Five best-bets for Tuesday, March 19


1) “The Village”
debut, 10 p.m., NBC. Here's a world where neighbors know each other,
interlocking in times of pain or joy. We'd expect this from a
small-town tale or a Hallmark drama ... but this is an apartment
building in Brooklyn. People face massive problems – from teen
pregnancy to old age, from cancer and a war injury to deportation and
the death of a friend. But they face these with a sense of warmth and
community. With one exception – an excessive plot twist at the
end—it's a strong start.

2) “Black-ish,”
9 p.m., ABC. You probalby should catch NBC's “This Is Us” at 9,
to prepare for the emotional ride of “The Village.” But if you
prefer a comedy, here's Dre trying to get his cousin (Oscar-nominee
Quvenzhane Wallis) into his kids' prep school. He objects to being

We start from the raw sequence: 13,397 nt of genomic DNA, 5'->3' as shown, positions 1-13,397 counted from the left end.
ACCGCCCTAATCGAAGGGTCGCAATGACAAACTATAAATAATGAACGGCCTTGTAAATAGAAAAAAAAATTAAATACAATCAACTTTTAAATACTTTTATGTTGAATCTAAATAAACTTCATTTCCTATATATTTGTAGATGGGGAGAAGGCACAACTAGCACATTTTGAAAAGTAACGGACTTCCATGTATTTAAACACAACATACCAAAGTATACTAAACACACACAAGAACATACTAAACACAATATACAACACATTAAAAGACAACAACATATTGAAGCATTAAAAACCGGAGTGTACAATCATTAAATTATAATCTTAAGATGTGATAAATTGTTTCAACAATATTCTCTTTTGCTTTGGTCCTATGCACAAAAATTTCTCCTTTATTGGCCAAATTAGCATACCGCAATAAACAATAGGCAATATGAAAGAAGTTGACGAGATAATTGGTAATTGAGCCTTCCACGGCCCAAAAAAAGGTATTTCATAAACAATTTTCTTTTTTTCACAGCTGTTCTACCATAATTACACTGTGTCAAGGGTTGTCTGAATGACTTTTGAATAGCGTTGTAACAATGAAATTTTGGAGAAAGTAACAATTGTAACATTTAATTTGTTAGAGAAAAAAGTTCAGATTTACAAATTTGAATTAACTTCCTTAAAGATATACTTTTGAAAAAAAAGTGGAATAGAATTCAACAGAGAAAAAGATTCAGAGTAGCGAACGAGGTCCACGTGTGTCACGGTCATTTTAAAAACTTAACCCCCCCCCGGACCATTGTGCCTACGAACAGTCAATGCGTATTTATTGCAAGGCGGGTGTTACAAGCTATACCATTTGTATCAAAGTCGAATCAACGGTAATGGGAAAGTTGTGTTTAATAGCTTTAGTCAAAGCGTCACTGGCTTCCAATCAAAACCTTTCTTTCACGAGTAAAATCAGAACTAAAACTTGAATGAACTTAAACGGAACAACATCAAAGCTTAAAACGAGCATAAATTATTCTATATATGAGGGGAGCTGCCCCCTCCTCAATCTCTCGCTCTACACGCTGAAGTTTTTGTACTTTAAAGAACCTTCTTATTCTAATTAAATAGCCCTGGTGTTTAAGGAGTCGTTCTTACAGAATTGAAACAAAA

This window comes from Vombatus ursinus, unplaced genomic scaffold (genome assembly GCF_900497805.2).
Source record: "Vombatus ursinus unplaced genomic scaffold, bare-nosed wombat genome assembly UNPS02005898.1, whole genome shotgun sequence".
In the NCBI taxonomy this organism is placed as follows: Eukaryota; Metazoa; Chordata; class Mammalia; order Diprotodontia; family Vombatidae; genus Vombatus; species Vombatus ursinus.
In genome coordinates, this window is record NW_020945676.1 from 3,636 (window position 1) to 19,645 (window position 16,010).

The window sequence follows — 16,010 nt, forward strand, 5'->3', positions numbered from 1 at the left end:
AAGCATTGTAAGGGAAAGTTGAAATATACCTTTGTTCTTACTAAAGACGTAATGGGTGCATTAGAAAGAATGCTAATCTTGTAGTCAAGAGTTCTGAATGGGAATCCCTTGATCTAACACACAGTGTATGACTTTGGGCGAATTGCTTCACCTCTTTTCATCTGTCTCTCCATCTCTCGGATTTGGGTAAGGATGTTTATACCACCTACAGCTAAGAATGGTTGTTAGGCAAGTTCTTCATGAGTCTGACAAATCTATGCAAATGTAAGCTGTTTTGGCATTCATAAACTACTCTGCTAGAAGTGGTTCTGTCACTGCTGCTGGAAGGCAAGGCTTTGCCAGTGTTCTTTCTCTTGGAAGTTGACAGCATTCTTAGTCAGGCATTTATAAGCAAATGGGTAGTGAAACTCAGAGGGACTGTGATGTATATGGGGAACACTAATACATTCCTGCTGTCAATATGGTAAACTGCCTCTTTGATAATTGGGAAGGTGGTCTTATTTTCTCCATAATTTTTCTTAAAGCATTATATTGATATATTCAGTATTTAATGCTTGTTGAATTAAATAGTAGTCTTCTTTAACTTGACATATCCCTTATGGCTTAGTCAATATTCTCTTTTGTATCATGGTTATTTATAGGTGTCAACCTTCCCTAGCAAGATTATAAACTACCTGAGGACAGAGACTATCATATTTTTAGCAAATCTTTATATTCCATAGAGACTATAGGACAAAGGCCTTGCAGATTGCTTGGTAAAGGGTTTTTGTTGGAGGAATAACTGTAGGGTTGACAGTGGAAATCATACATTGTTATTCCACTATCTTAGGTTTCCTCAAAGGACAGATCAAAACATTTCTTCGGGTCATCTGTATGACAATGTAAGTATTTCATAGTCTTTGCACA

treated like a charity case.

3) “Mental
Samurai” debut, 9 p.m., Fox. Donovan Hand had a modest career as a
Major League pitcher -- five starts for the Brewers in 2013, three
scoreless innings for the Reds in 2015. Now comes a bigger challenge
– swirling around in a capsule, answering 12 questions in five
minutes. Others – astronaut, lawyer, drag queen and more – also
try. Skillfully hosted by Rob Lowe, the game is sometimes
exhilarating – but one category (memory) lacks play-along appeal
and stops the fun cold.

4) “NCIS,” 8
p.m., CBS. Maybe our calendar is wrong and this is October again.
This episode (a rerun, of course) has a Halloween murder, plus spooky
happenings in the crime lab. Continuing the Halloween mood, Benicio
Del Toro turns into a werewolf in “The Wolfman” (2010), at 8 p.m.
on HBO.

5) “The Story of
God,” 9 p.m. and midnight ET, National Geographic. For most people,
religion requires a blind faith. “I believe there is God ...
because there is me,” host Morgan Freeman said. But tonight, he
meets people who feel they've been directly contacted. One, producer
James Younger said, wasn't a believer before having temporal lobe
epilepsy. “He woke up (and) the walls were vibrating, throbbing
wih energy, and he was just overwhelmed with this sense of universal
love.”

-- Mike Hughes, TV
America